Okay, so this is a close up of the first three sections I plan to work on: 

The yellow stickies just have the information I need to figure out. Blue is the hero, Erik. Pink is the heroine, Christel.  The opening scene sticky doesn’t really give the details of what I wrote this morning — that’s actually on the back.  *wg*  But it was important that I set the scene correctly.  Atmosphere is so important, and I’m definitely going to need to revise what I have so far.

To compare and contrast, you might find it interesting to see what the outline looks like.  I’ve never written an outline before, not exactly.  This more resembles “the Block” I used to do but got away from because it was too involved and technical for me personally.  This is the opening section only.

Act 1

1.1       Opening Image:  In the Tunnels (Erik)

Set the mood:  dark, creepy.  Main character (Erik) is hiding, spying on Rafe.  Rafe always takes the same route each day to his car in the parking garage.  Today, Erik is eavesdropping on what seems to be an important and extremely frustrating and possibly dangerous conversation that Rafe is having with an unknown person.  “I’m working on it.  I’ll get the money somehow.  The sale will be final…”  [Meaning the sale of the family estate, but Erik doesn’t know that – he believes it to be an arms deal]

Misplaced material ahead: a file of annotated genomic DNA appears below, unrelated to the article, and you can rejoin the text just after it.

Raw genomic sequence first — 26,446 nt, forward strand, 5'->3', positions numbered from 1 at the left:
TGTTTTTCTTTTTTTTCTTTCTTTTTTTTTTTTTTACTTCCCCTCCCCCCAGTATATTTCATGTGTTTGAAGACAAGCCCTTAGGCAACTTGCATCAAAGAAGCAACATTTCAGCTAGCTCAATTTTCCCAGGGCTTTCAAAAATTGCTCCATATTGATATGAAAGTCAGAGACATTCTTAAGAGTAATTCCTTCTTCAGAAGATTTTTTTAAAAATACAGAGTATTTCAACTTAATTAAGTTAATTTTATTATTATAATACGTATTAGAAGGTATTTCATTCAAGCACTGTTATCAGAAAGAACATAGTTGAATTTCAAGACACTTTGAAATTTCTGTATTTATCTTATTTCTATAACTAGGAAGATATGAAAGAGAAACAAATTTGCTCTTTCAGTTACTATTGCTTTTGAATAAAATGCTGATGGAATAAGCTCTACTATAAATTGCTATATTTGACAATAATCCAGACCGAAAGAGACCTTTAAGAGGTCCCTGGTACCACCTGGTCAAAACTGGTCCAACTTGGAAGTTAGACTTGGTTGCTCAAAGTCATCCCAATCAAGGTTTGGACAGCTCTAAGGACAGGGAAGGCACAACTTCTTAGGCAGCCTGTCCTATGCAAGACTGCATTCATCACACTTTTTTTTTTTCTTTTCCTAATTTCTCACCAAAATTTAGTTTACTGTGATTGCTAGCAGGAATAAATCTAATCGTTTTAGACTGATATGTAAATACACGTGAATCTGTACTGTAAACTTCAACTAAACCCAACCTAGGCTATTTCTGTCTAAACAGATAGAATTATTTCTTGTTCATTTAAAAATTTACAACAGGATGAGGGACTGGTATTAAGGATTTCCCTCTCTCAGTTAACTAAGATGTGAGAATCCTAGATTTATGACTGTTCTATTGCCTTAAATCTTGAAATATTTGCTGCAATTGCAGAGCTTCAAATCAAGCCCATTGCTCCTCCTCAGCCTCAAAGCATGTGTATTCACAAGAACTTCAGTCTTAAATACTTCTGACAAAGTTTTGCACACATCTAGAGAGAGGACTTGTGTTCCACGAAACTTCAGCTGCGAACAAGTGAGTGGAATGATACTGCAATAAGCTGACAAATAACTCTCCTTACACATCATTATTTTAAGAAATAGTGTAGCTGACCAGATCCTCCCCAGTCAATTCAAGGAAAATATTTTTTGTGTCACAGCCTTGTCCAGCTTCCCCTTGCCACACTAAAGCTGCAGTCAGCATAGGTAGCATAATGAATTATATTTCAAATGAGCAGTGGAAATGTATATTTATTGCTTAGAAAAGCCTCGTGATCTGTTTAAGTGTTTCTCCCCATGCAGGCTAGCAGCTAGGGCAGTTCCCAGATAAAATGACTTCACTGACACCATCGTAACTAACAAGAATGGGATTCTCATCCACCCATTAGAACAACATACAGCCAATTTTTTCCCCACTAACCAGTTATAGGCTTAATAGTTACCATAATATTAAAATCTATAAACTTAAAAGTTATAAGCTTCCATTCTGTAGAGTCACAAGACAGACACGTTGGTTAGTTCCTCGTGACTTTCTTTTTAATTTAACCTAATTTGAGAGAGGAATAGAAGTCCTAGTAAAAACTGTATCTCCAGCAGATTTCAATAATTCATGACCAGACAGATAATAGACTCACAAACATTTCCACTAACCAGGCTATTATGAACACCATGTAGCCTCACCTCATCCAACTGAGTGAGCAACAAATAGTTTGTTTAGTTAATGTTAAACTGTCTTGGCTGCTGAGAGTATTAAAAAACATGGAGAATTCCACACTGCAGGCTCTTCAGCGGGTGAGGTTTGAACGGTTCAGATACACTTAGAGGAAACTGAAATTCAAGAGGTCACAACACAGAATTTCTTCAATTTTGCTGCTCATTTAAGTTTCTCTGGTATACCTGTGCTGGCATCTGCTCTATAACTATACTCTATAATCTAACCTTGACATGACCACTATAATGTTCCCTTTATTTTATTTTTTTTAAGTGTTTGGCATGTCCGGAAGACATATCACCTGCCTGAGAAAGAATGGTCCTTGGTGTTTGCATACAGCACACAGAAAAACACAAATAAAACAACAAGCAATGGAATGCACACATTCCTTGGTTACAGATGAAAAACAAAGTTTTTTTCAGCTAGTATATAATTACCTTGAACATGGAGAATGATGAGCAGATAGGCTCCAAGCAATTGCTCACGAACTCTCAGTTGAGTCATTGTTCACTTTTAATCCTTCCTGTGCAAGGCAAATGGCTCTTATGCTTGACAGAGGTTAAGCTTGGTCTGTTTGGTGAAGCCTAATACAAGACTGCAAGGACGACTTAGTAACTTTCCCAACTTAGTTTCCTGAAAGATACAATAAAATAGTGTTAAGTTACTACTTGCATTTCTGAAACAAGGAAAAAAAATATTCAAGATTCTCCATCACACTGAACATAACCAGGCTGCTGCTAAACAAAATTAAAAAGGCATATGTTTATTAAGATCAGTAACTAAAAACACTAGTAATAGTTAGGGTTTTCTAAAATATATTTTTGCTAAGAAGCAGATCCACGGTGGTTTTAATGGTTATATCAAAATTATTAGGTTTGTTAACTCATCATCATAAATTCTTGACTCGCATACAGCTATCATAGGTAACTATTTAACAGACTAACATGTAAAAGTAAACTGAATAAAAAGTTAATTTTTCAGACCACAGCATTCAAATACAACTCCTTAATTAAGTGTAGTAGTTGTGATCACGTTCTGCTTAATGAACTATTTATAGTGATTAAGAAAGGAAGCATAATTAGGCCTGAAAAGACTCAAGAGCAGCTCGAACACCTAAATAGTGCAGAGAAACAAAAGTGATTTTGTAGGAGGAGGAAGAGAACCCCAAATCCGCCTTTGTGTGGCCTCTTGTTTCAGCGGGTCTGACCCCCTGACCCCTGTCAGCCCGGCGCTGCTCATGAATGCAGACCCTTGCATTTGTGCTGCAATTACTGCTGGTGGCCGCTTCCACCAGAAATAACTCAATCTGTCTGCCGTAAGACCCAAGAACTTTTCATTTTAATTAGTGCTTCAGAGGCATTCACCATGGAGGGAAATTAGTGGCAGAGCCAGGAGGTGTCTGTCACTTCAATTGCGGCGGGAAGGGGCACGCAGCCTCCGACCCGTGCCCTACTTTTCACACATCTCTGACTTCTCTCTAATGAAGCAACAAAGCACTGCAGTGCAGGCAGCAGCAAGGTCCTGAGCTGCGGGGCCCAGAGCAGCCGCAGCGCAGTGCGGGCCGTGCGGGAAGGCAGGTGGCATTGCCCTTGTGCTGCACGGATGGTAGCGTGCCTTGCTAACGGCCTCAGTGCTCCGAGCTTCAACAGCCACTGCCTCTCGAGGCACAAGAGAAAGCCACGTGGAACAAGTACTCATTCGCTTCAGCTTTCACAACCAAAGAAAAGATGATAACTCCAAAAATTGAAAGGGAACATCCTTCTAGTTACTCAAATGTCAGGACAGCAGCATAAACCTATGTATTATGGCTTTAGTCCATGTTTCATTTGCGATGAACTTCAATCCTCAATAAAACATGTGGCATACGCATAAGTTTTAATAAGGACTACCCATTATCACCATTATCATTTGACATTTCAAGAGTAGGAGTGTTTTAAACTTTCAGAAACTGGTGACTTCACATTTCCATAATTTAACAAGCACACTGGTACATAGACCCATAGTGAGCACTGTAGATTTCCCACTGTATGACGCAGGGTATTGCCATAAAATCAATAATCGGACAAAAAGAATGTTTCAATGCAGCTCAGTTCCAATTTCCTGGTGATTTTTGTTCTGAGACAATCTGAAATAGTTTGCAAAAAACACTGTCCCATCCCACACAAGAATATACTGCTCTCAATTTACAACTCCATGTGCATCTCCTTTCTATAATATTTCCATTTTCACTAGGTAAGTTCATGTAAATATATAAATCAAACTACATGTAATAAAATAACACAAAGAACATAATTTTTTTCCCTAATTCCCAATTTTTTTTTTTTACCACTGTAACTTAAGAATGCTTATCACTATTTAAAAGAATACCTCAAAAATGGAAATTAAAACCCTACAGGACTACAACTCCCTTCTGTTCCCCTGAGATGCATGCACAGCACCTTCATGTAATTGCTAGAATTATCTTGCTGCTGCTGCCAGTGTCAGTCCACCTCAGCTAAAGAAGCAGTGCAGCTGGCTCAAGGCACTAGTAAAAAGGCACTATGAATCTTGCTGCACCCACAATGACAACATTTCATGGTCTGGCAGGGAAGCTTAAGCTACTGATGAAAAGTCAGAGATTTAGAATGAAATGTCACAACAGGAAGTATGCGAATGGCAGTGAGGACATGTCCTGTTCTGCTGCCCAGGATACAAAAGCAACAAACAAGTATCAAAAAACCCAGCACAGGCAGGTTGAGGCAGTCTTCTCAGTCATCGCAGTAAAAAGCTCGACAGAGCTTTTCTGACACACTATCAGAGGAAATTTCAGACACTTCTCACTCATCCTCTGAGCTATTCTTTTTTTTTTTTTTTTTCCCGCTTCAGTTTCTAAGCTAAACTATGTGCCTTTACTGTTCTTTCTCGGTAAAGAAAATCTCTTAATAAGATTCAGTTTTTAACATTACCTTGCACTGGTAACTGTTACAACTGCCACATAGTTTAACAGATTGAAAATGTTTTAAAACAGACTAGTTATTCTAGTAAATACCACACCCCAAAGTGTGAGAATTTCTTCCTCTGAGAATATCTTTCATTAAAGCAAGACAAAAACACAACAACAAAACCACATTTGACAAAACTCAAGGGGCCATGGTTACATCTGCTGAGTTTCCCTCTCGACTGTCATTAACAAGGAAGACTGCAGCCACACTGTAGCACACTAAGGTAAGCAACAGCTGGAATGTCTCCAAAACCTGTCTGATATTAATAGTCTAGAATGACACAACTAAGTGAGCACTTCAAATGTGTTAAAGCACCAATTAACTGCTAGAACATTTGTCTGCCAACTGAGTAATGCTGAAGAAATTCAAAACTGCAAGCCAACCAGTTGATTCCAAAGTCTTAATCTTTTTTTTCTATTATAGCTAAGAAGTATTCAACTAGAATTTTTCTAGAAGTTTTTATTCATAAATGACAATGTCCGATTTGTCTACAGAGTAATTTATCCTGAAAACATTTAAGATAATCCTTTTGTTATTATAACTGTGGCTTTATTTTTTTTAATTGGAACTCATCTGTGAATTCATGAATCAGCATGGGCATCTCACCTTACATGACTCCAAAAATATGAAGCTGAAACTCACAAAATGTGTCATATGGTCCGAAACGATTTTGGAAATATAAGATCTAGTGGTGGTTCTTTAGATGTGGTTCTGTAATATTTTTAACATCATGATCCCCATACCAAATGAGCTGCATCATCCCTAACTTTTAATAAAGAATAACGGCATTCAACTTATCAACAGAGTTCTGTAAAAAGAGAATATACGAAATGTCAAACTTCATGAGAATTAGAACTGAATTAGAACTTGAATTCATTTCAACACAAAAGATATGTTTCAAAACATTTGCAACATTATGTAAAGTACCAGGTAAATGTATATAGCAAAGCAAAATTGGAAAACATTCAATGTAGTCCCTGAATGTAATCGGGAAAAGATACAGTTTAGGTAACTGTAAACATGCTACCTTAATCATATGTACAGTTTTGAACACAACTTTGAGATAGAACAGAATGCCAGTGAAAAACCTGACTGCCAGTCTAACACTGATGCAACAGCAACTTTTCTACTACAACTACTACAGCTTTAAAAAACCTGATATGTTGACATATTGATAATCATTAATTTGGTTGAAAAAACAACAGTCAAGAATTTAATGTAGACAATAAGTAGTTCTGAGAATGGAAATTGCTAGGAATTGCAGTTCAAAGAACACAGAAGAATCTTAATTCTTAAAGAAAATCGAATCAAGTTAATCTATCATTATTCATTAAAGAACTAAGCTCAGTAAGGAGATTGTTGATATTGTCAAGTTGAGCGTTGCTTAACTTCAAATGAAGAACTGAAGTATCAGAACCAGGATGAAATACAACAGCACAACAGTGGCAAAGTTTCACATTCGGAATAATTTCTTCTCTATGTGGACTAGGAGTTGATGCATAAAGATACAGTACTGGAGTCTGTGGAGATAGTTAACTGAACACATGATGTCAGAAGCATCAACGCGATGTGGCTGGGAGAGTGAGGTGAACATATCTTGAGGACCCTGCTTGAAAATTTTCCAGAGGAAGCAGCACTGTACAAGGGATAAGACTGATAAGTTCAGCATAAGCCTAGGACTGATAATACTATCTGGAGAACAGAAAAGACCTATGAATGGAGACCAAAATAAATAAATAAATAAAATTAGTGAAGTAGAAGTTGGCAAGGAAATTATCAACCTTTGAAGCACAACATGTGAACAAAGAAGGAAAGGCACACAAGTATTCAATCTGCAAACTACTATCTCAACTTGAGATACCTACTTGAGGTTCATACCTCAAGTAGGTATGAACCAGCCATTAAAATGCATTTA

Erik has been texting Gerri “tips” from the “Phantom.”  He receives an incoming text:  I’m calling in reinforcements.  My daughter will get to the bottom of this once and for all.

Emotions:  Slow burning fury to glee that Christel is coming.  He’ll use her to defeat his enemy once and for all.

Conflict:  Erik wants to prove Rafe’s guilt and punish him severely for killing his family.  Rafe seems to have everyone fooled about what a great guy he is.

Plotting: An Evolving Process

Since I had the day off from the Evil Day Job yesterday, I set a goal of finishing the plot for Phantom.  I’ve been struggling with it, so I decided to try a new approach.  My friend Jenna Reynolds had recommended Blake Snyder’s Save the Cat months if not years ago, and I finally got around to reading it.  A lot of it really resonated with me.  I thought, hey, what do I have to lose?  I’ve got to figure out what’s wrong with this story.

The story in question:  Phantom.  It has a great premise.  I know it fits my brand.  I’m excited about it.  Yet something… just wasn’t right.  I couldn’t get started.  I “knew”  (I’m putting that in quotes because I obviously didn’t) the plot – it was all in my head.  (Not always a good sign)  Yet instead of unfolding in my mind like a movie, it kept skipping around, jolting here and there.  Painfully.